It managed to keep things comfortable despite riding a hard, racing saddle for long hours at a time.
Sportful Super Total Comfort bib shorts – 9/10
With a name like that you’d be right to expect a lot from these bib shorts.
Thankfully, they come through and are super comfortable. There’s no chafing or rubbing and they’re supportive enough for multiple days in the saddle.
Le Col Cycling Aqua Zero Thermal bibshorts – 9/10
Thermal bib shorts provide a little extra warmth in spring and autumn, and can be paired with leg warmers to make a perfectly good alternative to full on cycling tights. We wore them up to 15°C in comfort, and found them to be a great insulating layer at lower temperatures.
Looking for more bib short reviews?
Check back throughout the year as we test different shorts for different temperatures and conditions.
If you think we’ve missed any, let us know in the comments below and we’ll aim to expand the list of test products.
Cycling bib shorts: What to look for
Cycling shorts are designed around a chamois created to provide padding and relief to all the right areas. Therefore, men’s and women’s shorts are different – female riders should check out the best women’s shorts here.
Waist shorts vs bib shorts
Bib shorts have straps that sit over the shoulders, fitting a little bit like a large adult babygrow, or a wrestling suit – depending what way you look at it. This does take a little bit of getting used to. However, bib shorts are generally considered much more comfortable – they do away with any cutting in at the waist, it’s impossible for them to fall down (leaving a patch of exposed cold or sunburnt skin) and the chamois stays in place better.
Waist shorts are favoured by riders seeking the simplest, and often cheapest, approach – and are effective enough, if not quite as comfortable.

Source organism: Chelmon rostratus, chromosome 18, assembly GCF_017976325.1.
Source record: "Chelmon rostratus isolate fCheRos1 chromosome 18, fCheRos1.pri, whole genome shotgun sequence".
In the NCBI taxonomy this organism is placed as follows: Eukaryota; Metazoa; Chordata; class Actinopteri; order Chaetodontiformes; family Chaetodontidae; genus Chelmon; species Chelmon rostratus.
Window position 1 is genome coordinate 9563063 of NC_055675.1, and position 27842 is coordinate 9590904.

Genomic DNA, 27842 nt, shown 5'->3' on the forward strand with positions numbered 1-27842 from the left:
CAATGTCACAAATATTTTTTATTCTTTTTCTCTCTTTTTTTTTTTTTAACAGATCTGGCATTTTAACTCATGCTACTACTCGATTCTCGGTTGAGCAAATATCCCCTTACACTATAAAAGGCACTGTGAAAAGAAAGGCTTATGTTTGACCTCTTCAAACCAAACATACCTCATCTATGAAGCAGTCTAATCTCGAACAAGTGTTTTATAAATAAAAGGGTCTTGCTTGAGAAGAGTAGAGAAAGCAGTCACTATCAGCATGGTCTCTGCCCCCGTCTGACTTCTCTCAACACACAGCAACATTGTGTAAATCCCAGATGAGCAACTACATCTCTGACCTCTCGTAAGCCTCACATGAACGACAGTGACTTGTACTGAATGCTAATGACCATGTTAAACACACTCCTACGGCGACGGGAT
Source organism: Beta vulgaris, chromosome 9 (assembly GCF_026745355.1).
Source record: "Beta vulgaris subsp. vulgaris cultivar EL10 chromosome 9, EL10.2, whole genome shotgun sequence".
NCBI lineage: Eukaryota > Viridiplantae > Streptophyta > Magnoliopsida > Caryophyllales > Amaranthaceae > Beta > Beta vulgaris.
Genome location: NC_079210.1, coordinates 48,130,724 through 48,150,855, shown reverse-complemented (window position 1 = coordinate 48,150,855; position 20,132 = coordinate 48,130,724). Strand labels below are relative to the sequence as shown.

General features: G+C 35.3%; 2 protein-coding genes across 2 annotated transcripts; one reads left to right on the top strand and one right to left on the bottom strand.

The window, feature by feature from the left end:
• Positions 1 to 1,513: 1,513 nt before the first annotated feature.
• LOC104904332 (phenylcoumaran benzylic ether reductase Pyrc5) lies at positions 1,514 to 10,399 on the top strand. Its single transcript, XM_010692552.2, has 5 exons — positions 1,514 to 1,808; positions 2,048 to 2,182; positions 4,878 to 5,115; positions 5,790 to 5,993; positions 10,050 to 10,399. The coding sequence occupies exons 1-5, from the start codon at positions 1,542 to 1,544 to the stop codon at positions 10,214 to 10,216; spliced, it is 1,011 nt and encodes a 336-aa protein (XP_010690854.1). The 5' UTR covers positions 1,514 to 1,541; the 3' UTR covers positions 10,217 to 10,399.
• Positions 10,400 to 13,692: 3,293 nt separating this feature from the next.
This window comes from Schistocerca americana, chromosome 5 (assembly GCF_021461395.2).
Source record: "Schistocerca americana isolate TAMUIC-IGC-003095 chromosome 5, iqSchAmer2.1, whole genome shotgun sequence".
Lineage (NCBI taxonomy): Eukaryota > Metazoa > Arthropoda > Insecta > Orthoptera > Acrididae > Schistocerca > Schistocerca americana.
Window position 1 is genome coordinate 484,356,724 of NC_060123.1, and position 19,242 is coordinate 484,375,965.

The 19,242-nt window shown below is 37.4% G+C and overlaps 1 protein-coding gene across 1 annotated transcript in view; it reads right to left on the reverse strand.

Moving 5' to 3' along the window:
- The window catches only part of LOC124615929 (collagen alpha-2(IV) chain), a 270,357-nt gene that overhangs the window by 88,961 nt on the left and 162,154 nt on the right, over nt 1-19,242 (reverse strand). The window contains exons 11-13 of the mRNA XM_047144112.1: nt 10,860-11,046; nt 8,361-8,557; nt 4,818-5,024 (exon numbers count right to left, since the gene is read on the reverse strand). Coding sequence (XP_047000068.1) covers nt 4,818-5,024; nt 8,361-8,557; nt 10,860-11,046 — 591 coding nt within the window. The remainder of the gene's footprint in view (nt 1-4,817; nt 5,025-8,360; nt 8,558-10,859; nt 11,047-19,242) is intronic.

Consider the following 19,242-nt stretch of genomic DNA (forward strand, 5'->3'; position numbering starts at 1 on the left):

The choice of materials for designers is huge, from thicker leg material for chilly spring conditions to well-ventilated back panels for summer heat. Some make the best choices, while others leave you questioning what was going through their heads. The best idea is to get hands-on. If the shorts feel nice in your hand, they’re at least halfway to feeling good once you get them on.
A high back will help with a better fit
You need to ensure the shoulder straps are comfortable. Some come up short, feeling a little restrictive, even for a tester of average height. Always try on shorts, and adopt a riding position to get a clear idea of how they’d really feel.
The other details are important to consider, but the chamois is the absolute key bib short component. Get it right and your shorts will offer years of comfortable miles. Get it wrong and the pad can become uncomfortable. Many brands buy in their chamois from an external company, such as Cytech, and can often use the same pad as a competitor.
The chamois often comes with some additional features, such as perforation to provide breathability, and an antibacterial treatment to keep the shorts fresh.